Spring 2021 is shaping up to be Leyna Bloom’s season. In March, it was announced that the model and actress would be the first trans woman of color to be featured in the pages of Sports Illustrated’s swimsuit issue, which hits newsstands in July. In early May, she appeared in the final season of “Pose,” and is closing out the month with the release of “Port Authority,” her debut leading film role.
When the Martin Scorsese-produced film premiered in 2019 at the Cannes Film Festival, it became the first film led by a trans woman of color to premiere at the prestigious festival. Bloom stars in “Port Authority” as a member of New York’s ball community, but although ball culture figures prominently in the film, the story is primarily a coming-of-age love story. Costar Fionn Whitehead portrays Paul, a troubled 19-year-old who moves to New York for a fresh start at life. He falls hard for Bloom’s Wye, who he spots shortly after arriving at Port Authority.
Bloom also arrived in New York via Port Authority. When she was 17, the young aspiring actress boarded a Greyhound bus in her hometown of Chicago, where she first became enmeshed in the ball community.
“When I arrived [in New York], I really didn’t have anyone here to support me; I kind of had to figure it out on my own,” says Bloom. “Port Authority represents a place for many people, not just trans women, that are trying to arrive somewhere and start [a new life]. It represents a new beginning and also represents hard work,” she adds. “I wanted to come here because I couldn’t be who I wanted to be back at home, and the city allowed me to start a whole new journey for myself.”
Bloom, who’s walked runways and modeled for fashion magazines like Vogue India, was at a ball in 2018 when “Port Authority” was casting the character of Wye, and decided to audition.
“The story is talking about love, talking about family; it’s talking about how we’re dismantling these traditions and understanding what is real and what is not,” says Bloom, adding that she’s attracted to roles rooted in realism and that allow her to apply her own lived experience. In the ball community, she’s currently the mother for New York’s house of Miyake-Mugler.
She praises writer-director Danielle Lessovitz’s approach to her character; although Wye is trans, it’s not her defining characteristic. “For one of our first conversations, we were talking about how the binary is so complex, and how [Lessovitz] wanted Wye to have certain components that were not being suppressed in any way, shape or form,” says Bloom. “There’s so many words that we can describe certain people, and she wanted to leave it nameless and have the character redefine things,” she adds. “[Lessovitz] didn’t want to worry about is Wye pre-op or post-op; is she trans or is she nonbinary?”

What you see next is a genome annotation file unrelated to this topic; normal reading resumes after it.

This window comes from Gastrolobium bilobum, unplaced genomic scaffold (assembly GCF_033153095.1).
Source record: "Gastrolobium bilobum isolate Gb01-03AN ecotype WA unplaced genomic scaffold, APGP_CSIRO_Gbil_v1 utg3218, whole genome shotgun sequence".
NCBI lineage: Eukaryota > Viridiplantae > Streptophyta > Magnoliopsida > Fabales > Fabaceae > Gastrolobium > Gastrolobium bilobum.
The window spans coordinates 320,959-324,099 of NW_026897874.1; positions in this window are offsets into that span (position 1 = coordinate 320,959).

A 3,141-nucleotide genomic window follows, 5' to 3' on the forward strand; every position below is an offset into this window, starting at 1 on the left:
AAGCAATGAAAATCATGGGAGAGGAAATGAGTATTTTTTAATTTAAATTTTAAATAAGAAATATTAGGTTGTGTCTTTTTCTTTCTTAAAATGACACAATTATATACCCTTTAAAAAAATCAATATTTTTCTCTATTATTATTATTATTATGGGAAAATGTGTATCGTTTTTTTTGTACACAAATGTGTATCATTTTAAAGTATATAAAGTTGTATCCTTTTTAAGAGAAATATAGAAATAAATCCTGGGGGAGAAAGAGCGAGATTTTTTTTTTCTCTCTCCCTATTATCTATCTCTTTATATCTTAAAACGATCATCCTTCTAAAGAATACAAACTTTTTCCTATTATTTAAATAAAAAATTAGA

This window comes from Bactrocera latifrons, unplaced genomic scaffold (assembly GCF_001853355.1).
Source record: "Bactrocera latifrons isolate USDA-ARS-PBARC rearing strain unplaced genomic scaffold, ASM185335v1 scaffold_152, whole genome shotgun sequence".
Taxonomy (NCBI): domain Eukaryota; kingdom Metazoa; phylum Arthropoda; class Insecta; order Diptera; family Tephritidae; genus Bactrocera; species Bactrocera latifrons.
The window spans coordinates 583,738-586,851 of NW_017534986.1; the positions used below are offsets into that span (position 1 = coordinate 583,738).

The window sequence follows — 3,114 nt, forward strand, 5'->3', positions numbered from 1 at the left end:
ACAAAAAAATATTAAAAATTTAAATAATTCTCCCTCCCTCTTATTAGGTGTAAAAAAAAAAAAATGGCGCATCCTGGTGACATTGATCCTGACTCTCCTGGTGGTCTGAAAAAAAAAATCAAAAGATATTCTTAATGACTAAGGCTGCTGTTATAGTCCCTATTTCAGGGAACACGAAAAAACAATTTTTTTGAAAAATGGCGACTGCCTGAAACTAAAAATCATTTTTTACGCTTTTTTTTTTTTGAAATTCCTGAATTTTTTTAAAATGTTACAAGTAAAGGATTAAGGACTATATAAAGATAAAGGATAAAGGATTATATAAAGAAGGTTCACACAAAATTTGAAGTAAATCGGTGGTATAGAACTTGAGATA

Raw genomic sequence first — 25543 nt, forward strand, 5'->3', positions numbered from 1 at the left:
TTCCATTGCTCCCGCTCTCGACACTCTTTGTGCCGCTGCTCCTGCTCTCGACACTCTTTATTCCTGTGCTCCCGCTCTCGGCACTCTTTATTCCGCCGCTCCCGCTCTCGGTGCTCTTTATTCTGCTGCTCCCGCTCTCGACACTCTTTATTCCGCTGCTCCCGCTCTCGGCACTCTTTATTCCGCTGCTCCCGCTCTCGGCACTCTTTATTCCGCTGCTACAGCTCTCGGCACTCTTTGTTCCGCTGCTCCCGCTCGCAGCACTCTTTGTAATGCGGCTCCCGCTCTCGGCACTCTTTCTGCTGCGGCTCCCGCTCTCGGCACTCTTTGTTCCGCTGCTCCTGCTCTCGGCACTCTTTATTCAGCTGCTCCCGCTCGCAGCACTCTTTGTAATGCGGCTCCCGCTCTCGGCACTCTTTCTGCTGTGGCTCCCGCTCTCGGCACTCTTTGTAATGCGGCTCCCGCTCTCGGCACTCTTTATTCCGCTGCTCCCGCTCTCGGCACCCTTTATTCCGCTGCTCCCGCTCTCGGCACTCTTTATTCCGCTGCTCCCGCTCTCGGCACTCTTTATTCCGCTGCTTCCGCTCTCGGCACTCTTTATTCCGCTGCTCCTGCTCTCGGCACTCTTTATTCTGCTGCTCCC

Next month, Bloom’s second film “Asking For It” will premiere during the Tribeca Film Festival. The film is a female-led revenge thriller, and represents the path Bloom hopes to continue walking onscreen. She isn’t interested in victim roles, which is how many trans characters in the past have been represented.
“I want to do more action films,” says Bloom, a vocal advocate for representation in the trans community. “My dad was in the military; I was raised around law enforcement. With what’s happening right now in the world with law enforcement, the idea of putting a gun in a trans woman’s hands, when those are the ones usually shot down and killed… I think that we take back those things when we do [roles] like that.”
Bloom also thinks the industry is overdue for a trans superhero.
“I don’t understand why for the past 10 years we’ve been having so much representation in the trans community, and why we still have not been given a trans woman as a Marvel [superhero] or X-Men,” Bloom says. “A lot of trans women around the world have always had dreams of being an astronaut or being in space,” she adds. “I think we need to tell that story.”
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